"Is This For Real?" by KCM & LHS
..... from LL-275:
April 17th, 2000
"Still Standing on Two Ships"
"Too Far..." by WCH
"Three More Years" by PBU
"Houses..." by CIV & LHS
"The Book Show"
"Window to the World" by TLP
"Fate" by KLR
"The Tallest Towers" by YSC
"From Indonesia, In Melbourne" by ILY
"Armenians - April, 1915"
"Spring in England" by SB/UK
"Linguistics" by VMB & LHS
"Personal Space" by GCB & LHS
"Greetings from Maine" by Rose
"Things to Do, Places to Go" by SAJ
"Asbestos" by HHE
"Korean War - 50th Anniversary" by KTW
"West of Shinjuku"
"Third Birthday" by IJC
"Cell Phones & Leaf Fires" by PZN & LHS
"Geeks, Bozos & Bimbos" by GBA
"Paper Photos Smashed into Electrons!"
... and from 293:
April 12th, 2001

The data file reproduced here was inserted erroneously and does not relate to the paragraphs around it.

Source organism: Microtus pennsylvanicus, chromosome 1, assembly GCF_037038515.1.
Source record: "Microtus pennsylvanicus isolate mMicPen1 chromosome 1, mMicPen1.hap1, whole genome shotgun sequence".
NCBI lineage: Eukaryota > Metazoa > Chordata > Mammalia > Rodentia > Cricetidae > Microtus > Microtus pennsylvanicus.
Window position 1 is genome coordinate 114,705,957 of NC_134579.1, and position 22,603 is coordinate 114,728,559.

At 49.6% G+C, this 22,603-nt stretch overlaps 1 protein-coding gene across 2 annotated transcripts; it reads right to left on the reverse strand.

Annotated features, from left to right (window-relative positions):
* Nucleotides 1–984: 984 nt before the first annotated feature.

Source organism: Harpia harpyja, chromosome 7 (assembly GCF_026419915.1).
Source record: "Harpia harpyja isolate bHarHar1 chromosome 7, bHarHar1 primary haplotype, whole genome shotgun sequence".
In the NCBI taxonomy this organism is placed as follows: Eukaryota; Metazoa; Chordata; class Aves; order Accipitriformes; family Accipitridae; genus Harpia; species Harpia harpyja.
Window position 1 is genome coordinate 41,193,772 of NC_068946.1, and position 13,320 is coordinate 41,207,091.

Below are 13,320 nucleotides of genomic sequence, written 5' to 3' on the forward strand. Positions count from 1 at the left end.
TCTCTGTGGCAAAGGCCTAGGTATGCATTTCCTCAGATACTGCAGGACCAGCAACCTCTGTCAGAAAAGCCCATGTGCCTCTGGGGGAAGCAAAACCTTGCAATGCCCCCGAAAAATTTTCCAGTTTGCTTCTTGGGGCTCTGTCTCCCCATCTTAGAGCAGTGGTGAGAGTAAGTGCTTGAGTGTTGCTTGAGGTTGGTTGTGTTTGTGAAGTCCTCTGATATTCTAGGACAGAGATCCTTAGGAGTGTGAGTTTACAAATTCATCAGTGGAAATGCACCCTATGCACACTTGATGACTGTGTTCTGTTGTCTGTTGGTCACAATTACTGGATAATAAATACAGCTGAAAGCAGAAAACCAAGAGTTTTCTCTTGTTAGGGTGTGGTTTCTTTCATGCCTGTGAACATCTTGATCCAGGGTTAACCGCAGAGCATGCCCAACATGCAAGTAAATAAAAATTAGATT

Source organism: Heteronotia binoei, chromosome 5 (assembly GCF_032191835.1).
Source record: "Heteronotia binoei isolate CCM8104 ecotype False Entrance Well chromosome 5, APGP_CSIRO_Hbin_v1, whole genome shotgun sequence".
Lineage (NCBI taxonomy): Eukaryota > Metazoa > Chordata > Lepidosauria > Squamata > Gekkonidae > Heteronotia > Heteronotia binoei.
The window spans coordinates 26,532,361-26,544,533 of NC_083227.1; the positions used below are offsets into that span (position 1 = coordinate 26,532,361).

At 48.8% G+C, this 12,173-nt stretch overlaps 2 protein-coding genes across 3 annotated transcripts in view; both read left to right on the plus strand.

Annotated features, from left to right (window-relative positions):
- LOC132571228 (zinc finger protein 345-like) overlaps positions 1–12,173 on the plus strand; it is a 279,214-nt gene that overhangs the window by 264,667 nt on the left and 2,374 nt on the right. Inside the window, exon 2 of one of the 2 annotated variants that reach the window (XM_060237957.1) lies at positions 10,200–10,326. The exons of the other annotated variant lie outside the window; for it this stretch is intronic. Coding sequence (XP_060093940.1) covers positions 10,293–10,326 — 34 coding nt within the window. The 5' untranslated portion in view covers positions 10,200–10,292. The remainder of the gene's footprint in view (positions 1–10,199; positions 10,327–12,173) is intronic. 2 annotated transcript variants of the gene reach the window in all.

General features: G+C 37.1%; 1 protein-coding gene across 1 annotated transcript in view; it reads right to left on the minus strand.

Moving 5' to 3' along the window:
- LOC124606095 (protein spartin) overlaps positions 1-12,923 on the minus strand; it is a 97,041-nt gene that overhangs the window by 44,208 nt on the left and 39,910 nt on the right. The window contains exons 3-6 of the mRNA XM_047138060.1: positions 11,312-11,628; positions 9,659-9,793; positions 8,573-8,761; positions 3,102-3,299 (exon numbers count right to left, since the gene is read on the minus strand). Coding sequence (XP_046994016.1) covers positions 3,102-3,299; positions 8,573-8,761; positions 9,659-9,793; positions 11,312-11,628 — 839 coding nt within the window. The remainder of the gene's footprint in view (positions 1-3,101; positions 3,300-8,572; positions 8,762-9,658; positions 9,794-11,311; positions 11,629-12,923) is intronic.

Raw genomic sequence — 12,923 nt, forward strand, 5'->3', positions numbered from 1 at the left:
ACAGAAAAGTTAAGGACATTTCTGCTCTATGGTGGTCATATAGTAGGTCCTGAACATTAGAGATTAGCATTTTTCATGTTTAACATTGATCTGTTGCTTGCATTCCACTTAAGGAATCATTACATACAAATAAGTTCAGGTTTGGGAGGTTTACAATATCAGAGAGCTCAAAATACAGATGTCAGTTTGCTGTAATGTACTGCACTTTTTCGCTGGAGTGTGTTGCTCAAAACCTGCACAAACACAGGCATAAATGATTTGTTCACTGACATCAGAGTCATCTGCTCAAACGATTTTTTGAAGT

"In The Sun"
"Vacation in Mexico" by CBB
"Was That Really Me?"
"Calories, Etc." by CAI & LHS
"A Native Texan" by HHE & LHS
"University & Earthquakes" by IVJ
"A Chinese Weekend in London" by SBK
"Almost Relationships, Etc." by KCM
"From the Twelfth Floor"
"Flowers & Elevators" by Laf
"Back - But Reluctant to Study..." by ELL
"Rain from a Blue Sky?"
"High Prices" by DSL
"Don't Ask Me - Ask Him!"
"Are You Still There?" by KFE
"In a Philosophical Mood" by Laf
"Fire! Zooommmm BaKaaMM! War!"
"What Are the Ties for Anyway?" by BRT
One fascinating note from the "Fire! Zooommmm BaKaaMM! War!" story is the following thing I wrote:
"I suppose making an enemy of the person who calculates my pay could carry financial penalties - Maybe I better start making copies of my time card!"
Remember how I ended up getting cheated out of Y50,000 of my final pay at that company? I should have remembered my earlier warning to myself!!!
it comes back. I spent the past six years working too much!
And... writing and editing the LL-Letters! How could I forget
So much for
this one... which sets a record for the amount of time it took to get
out I think!
Lyle (Hiroshi) Saxon, Images Through Glass
LLLetters@yahoo.com - Nishi-Shinjuku, Tokyo
April 24th, 2002 - (KFMM-15/LL313)